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Morning Market Review for Aug. 16, 2019

Bruising week ending better. (Comments are updated by 7:30 a.m. Central Time.)

Opening Calls:
Corn: Up 2 to 3
Soybeans:  Up 3 to 4
Wheat: Up 1 to 3

Markets try to stem the bearish tide

Grain futures are a little stronger this morning, benefiting from a bright mood in financial markets that were just as volatile as the grain trade this week. Fears about trade wars and risk of a global recession appear to be easing.

A series of storms moving through the western Corn Belt today bring chances for rain in some dry areas as they move east over the next week. The official 6 to 10 and 8 to 14-day forecasts out yesterday call for mostly warm and wet conditions though the latest updates from the ensemble models are cooler, with the European model also drier.

Growers posting Feedback From The Field Thursday reported too much or too little rain. While some growers remain dry, others again saw flooding this week.

“Wet and cool summer has crops behind,” wrote a farmer in northwest Nebraska. “Cannot get winter wheat harvest done because of constant rain every day or so. Latest wheat harvest ever.”

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After a back and forth session yesterday that ended with gains, stocks could open sharply higher on Wall Street following mixed trade in Asia that gave way to gains in Europe. The Dow tries to move back above its 200-day moving average today on the heels of a bullish reversal higher Thursday.

While investors are selling gold and Treasuries, the dollar is stronger despite ideas the Federal Reserve will cut interest rates in September. Crude oil is higher, though it pulled back from a move above $55 a barrel overnight.

Corn prices are a little higher this morning ad December tries to move through resistance at the old support line broken this week from its July downturn. While long-term forecasts out yesterday for fall are mostly benign, questions about yields are helping the market try to stabilize.

Total old and new crop export sales improved last week but remain weak at just 14.3 million bushels. Corn seems increasingly unlikely to meet USDA’s target for the 2018 marketing year, though USDA made no revisions to its forecast Monday. New crop sales are off to the slowest start in 13 years.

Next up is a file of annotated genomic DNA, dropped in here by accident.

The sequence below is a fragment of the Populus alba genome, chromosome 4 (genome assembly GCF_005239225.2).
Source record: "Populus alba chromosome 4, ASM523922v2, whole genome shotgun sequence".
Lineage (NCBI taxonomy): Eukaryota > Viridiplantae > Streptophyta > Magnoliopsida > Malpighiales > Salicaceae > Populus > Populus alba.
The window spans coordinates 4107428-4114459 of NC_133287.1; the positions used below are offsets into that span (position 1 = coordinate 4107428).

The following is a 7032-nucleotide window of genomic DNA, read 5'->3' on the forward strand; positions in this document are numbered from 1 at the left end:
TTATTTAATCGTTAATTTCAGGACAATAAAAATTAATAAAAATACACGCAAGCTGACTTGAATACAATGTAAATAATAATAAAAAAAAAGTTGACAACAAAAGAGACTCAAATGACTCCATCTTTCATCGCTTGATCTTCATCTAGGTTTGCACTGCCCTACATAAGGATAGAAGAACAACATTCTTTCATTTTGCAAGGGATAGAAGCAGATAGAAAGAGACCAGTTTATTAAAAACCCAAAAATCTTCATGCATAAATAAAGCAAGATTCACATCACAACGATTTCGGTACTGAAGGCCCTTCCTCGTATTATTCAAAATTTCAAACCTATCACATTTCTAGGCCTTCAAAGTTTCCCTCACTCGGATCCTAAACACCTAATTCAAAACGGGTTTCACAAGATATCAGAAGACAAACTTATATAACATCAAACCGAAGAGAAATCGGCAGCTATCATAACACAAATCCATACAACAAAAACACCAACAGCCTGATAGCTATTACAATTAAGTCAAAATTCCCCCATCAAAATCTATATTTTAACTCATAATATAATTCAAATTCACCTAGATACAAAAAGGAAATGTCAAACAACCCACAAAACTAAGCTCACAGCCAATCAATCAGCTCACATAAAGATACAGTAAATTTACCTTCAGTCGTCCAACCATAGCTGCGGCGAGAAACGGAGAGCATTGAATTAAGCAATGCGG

Basis weakened at the Gulf Thursday with that tone noted up river as well though ethanol plants kept bids steady

The preliminary report from the CBOT showed daily futures volume down 40% yesterday to 376,112 while open interest fell 2,640 on light fund short covering.

Options volume was 34% lower at 143,629, 58% of it calls with heavy new buying of out-of-the-money December calls seen. Implied volatility in at-the-money December options rose slightly to 21.07%.

Overseas markets are a little lower today. September futures in China fell nearly a penny to $6.752 and November Paris futures in afternoon trade are down a quarter cent to $4.732 after adjustments for volumes and currencies following steady ratings in France this week.

Bottom line: Stability is the best hope now once selling from the USDA report subsides. Without clear damage to yields the size of the 2019 crop won’t be known for months, leaving the market to fester. For more, see my Corn Outlook. For specific recommendations and daily charts, subscribe to our free E-newsletter, Farm Futures Daily.

Soybeans are posting modest gains this morning, benefiting from short covering as traders head to the sidelines for the weekend. That’s keeping November futures to an inside day so far.

Higher trade came despite news that China is aggressively buying soybeans from Brazil, where supplies are already running thin.

U.S. soybeans still have a shot at reaching USDA’s forecast exports for the 2018 marketing year, with shipments last week on track. Much depends on whether buyers rush delivery or defer or cancel sales outright. Half of the 207 million bushels of outstanding sales were bought by China, which last week cancelled a net 15.5 million bushels of previous deals made as a goodwill gesture during the brief truce in the trade war this summer. That news dented an overnight rally yesterday, with weather forecasts adding further pressure.